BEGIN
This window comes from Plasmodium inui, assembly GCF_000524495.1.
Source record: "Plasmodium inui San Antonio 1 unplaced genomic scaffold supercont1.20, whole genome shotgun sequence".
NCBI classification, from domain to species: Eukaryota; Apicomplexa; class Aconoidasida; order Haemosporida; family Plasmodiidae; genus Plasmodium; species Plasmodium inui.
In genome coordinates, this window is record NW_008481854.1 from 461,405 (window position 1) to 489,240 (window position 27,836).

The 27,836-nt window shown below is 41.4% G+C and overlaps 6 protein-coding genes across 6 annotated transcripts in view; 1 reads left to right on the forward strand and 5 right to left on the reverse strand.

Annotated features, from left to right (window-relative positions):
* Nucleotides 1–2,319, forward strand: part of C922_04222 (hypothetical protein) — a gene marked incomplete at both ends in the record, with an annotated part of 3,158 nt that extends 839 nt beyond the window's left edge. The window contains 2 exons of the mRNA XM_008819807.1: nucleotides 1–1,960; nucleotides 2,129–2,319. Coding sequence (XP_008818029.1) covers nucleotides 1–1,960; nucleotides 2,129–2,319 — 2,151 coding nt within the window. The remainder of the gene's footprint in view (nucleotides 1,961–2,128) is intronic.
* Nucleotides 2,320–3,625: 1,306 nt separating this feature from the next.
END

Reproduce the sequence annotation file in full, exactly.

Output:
This window comes from Plasmodium inui, assembly GCF_000524495.1.
Source record: "Plasmodium inui San Antonio 1 unplaced genomic scaffold supercont1.20, whole genome shotgun sequence".
NCBI classification, from domain to species: Eukaryota; Apicomplexa; class Aconoidasida; order Haemosporida; family Plasmodiidae; genus Plasmodium; species Plasmodium inui.
In genome coordinates, this window is record NW_008481854.1 from 461,405 (window position 1) to 489,240 (window position 27,836).

The 27,836-nt window shown below is 41.4% G+C and overlaps 6 protein-coding genes across 6 annotated transcripts in view; 1 reads left to right on the forward strand and 5 right to left on the reverse strand.

Annotated features, from left to right (window-relative positions):
* Nucleotides 1–2,319, forward strand: part of C922_04222 (hypothetical protein) — a gene marked incomplete at both ends in the record, with an annotated part of 3,158 nt that extends 839 nt beyond the window's left edge. The window contains 2 exons of the mRNA XM_008819807.1: nucleotides 1–1,960; nucleotides 2,129–2,319. Coding sequence (XP_008818029.1) covers nucleotides 1–1,960; nucleotides 2,129–2,319 — 2,151 coding nt within the window. The remainder of the gene's footprint in view (nucleotides 1,961–2,128) is intronic.
* Nucleotides 2,320–3,625: 1,306 nt separating this feature from the next.